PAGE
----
scenarios had been suggested by the D-G.
The WTD report said that one scenario is a negotiated plurilateral
agreement on Trade Facilitation by some countries if there is no quick
resolution over the public stockholding programmes for food security
According to the WTD report, the D-G suggested that if a plurilateral
TF agreement is concluded outside the WTO then WTO rules would not
apply to such an agreement.
(In a subsequent report, WTD cited a WTO official as clarifying that
the three scenarios discussed in the closed-door meetings were not
the D-G's own, but were suggested by a number of members in those
In the second scenario, said the WTD, members would continue work
on the remaining issues in the Bali package as well as in the regular
WTO committee meetings while a solution is found on the public stockholding
According to the WTD report, several members have already rejected
that approach, saying that there cannot be work as usual in the WTO
until the TFA protocol is adopted.
The third scenario is a continuation of the consultations for a solution
to the public stockholding issue, with the recognition that there
would be little time left in the year to finalise a full post-Bali
work programme, said the WTD.
According to the WTD, most of the participants sought more time to
contemplate the options, with some stating their total opposition
to any form of plurilateral agreement. Many insisted that work in
all areas continue regardless of the delay in finding a solution to
the standoff, it added.
The WTD cited one developing country envoy as saying that work in
the WTO regular committees and on the Bali issues must continue, and
that they should not be held hostage to the TFA/food security stalemate.
Veteran trade analyst and Editor Emeritus of the SUNS, Chakravarthi
Raghavan, in a comment to SUNS, said a plurilateral negotiation (for
an agreement) outside the WTO in any area of trade already covered
by existing WTO agreements or under negotiation in the WTO would be
a violation of the WTO Treaty.
Such a plurilateral accord on TF would be violative of Art. II: 1
of the WTO Agreement, and the first sentence of Art. III: 2.
Moreover, he said, to the extent that such a TF accord purports to
enable better conditions of treatment on tariff or non-tariff matters
for its members, not available for non-members of the plurilateral
TFA, in relation to the GATT Articles V, VII or VIII or any of the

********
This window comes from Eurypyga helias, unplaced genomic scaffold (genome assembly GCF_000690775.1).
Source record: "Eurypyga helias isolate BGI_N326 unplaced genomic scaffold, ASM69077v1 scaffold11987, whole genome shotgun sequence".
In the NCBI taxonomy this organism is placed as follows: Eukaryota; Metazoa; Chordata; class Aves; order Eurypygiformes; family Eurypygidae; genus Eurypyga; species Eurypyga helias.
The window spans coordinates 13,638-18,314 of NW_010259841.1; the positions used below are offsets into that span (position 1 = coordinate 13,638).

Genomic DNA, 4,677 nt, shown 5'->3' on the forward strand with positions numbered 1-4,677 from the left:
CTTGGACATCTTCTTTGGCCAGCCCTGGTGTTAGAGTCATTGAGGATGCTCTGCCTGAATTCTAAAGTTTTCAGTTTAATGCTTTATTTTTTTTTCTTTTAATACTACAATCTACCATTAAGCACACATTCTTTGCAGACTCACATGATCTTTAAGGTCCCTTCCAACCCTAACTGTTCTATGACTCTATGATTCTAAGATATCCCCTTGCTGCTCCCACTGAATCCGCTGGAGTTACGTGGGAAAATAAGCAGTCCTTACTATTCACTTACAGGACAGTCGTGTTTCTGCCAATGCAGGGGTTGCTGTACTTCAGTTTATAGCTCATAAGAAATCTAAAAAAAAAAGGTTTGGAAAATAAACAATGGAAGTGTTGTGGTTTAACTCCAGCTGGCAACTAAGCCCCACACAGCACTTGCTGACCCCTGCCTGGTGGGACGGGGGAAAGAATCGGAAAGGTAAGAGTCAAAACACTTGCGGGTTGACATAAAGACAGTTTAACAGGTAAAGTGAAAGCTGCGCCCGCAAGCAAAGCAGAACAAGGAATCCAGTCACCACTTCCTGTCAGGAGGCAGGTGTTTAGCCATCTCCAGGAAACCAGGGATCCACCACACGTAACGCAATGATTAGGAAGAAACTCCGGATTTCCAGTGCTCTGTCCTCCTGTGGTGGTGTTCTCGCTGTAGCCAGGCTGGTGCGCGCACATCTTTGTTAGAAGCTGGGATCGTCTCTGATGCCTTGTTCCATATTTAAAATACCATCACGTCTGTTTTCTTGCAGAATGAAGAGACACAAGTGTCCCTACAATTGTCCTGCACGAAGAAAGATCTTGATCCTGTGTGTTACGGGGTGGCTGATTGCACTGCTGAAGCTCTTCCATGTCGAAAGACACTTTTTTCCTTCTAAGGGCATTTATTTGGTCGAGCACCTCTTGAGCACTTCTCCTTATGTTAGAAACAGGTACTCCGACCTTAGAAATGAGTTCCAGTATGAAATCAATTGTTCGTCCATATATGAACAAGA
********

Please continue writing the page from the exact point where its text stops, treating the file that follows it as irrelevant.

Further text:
WTO agreements in Annex IA, will be violative of the fundamental WTO
and GATT MFN principle and can be successfully challenged in a dispute
It would be immaterial whether such treatment is provided under any
bilateral or plurilateral accord, inside or outside the WTO, or is
de facto or de jure.
And considering the claims of the TF proponents that their existing
rules and practices already conform to the TF accord, it is not even
clear what such a TF accord will achieve, unless the major markets
for goods trade are parties to such an agreement and change their
rules and practices, he said.
When this idea was initially floated earlier this year for the TF
accord to be concluded and made effective without India, the New Zealand
Trade Minister, Tim Groser, in a comment to the FT, had dismissed
The airing of such views, inside or outside the WTO, and in media
only appears to be part of an effort to panic other members to yield
to the US and its demands, even as the US merrily goes around disregarding
even existing rules in existing agreements, Raghavan said.
The latest example is the reported accord between the US and Mexico,
purportedly to settle anti-dumping investigations over sugar, requiring
Mexico to "voluntarily" agree not to export more than 50
percent of its sugar production and to export even this quantity in
a modulated way over a period.
Such an accord is prohibited and violative of Art. I (b) and its Footnotes
3 and 4 of the WTO's Safeguards Agreement, he said.
While a multilateral trade agreement and rules and multilateral negotiations
are always to be preferred, and are ‘more efficient' than any other
trade agreement, there is only one thing worse, namely, multilateral
rules that everyone abides by except the powerful, he added. +